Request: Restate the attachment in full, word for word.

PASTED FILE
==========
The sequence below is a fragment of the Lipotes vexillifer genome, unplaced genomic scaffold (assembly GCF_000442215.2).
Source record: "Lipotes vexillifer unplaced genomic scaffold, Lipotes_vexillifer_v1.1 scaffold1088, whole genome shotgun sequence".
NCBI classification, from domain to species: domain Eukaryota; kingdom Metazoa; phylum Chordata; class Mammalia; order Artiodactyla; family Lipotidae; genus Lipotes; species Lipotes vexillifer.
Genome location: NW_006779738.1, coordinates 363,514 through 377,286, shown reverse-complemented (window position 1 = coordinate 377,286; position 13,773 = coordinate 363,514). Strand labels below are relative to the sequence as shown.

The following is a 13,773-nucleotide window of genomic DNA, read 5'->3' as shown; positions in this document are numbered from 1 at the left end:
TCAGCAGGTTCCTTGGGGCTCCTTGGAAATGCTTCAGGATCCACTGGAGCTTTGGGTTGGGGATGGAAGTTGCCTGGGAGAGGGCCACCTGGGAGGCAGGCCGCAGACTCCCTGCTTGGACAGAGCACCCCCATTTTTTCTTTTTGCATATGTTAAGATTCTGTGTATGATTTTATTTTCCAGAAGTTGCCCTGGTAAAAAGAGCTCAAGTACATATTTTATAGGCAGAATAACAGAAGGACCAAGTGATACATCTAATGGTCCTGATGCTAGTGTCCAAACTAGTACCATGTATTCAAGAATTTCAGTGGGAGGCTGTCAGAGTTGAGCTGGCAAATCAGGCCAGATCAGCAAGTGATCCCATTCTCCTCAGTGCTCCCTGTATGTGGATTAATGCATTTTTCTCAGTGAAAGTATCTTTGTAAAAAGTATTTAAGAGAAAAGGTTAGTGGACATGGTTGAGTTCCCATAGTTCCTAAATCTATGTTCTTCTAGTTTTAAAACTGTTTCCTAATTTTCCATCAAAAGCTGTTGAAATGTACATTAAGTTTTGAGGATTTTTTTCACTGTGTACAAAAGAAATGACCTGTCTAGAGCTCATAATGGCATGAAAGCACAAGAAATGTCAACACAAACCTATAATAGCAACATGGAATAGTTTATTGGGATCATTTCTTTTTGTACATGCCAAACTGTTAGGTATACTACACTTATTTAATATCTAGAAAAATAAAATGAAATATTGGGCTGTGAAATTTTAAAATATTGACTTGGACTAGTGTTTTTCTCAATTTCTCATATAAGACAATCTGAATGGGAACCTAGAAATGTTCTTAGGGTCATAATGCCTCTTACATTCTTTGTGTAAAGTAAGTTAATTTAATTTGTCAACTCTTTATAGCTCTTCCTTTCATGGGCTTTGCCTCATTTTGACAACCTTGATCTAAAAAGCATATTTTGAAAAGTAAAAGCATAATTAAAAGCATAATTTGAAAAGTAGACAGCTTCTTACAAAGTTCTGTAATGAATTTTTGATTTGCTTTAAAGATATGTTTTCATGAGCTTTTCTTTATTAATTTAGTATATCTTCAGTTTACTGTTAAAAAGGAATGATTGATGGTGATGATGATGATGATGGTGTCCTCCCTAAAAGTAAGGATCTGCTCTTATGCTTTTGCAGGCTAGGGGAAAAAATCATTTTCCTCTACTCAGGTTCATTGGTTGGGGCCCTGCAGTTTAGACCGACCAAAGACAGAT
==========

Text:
The sequence below is a fragment of the Lipotes vexillifer genome, unplaced genomic scaffold (assembly GCF_000442215.2).
Source record: "Lipotes vexillifer unplaced genomic scaffold, Lipotes_vexillifer_v1.1 scaffold1088, whole genome shotgun sequence".
NCBI classification, from domain to species: domain Eukaryota; kingdom Metazoa; phylum Chordata; class Mammalia; order Artiodactyla; family Lipotidae; genus Lipotes; species Lipotes vexillifer.
Genome location: NW_006779738.1, coordinates 363,514 through 377,286, shown reverse-complemented (window position 1 = coordinate 377,286; position 13,773 = coordinate 363,514). Strand labels below are relative to the sequence as shown.

The following is a 13,773-nucleotide window of genomic DNA, read 5'->3' as shown; positions in this document are numbered from 1 at the left end:
TCAGCAGGTTCCTTGGGGCTCCTTGGAAATGCTTCAGGATCCACTGGAGCTTTGGGTTGGGGATGGAAGTTGCCTGGGAGAGGGCCACCTGGGAGGCAGGCCGCAGACTCCCTGCTTGGACAGAGCACCCCCATTTTTTCTTTTTGCATATGTTAAGATTCTGTGTATGATTTTATTTTCCAGAAGTTGCCCTGGTAAAAAGAGCTCAAGTACATATTTTATAGGCAGAATAACAGAAGGACCAAGTGATACATCTAATGGTCCTGATGCTAGTGTCCAAACTAGTACCATGTATTCAAGAATTTCAGTGGGAGGCTGTCAGAGTTGAGCTGGCAAATCAGGCCAGATCAGCAAGTGATCCCATTCTCCTCAGTGCTCCCTGTATGTGGATTAATGCATTTTTCTCAGTGAAAGTATCTTTGTAAAAAGTATTTAAGAGAAAAGGTTAGTGGACATGGTTGAGTTCCCATAGTTCCTAAATCTATGTTCTTCTAGTTTTAAAACTGTTTCCTAATTTTCCATCAAAAGCTGTTGAAATGTACATTAAGTTTTGAGGATTTTTTTCACTGTGTACAAAAGAAATGACCTGTCTAGAGCTCATAATGGCATGAAAGCACAAGAAATGTCAACACAAACCTATAATAGCAACATGGAATAGTTTATTGGGATCATTTCTTTTTGTACATGCCAAACTGTTAGGTATACTACACTTATTTAATATCTAGAAAAATAAAATGAAATATTGGGCTGTGAAATTTTAAAATATTGACTTGGACTAGTGTTTTTCTCAATTTCTCATATAAGACAATCTGAATGGGAACCTAGAAATGTTCTTAGGGTCATAATGCCTCTTACATTCTTTGTGTAAAGTAAGTTAATTTAATTTGTCAACTCTTTATAGCTCTTCCTTTCATGGGCTTTGCCTCATTTTGACAACCTTGATCTAAAAAGCATATTTTGAAAAGTAAAAGCATAATTAAAAGCATAATTTGAAAAGTAGACAGCTTCTTACAAAGTTCTGTAATGAATTTTTGATTTGCTTTAAAGATATGTTTTCATGAGCTTTTCTTTATTAATTTAGTATATCTTCAGTTTACTGTTAAAAAGGAATGATTGATGGTGATGATGATGATGATGGTGTCCTCCCTAAAAGTAAGGATCTGCTCTTATGCTTTTGCAGGCTAGGGGAAAAAATCATTTTCCTCTACTCAGGTTCATTGGTTGGGGCCCTGCAGTTTAGACCGACCAAAGACAGAT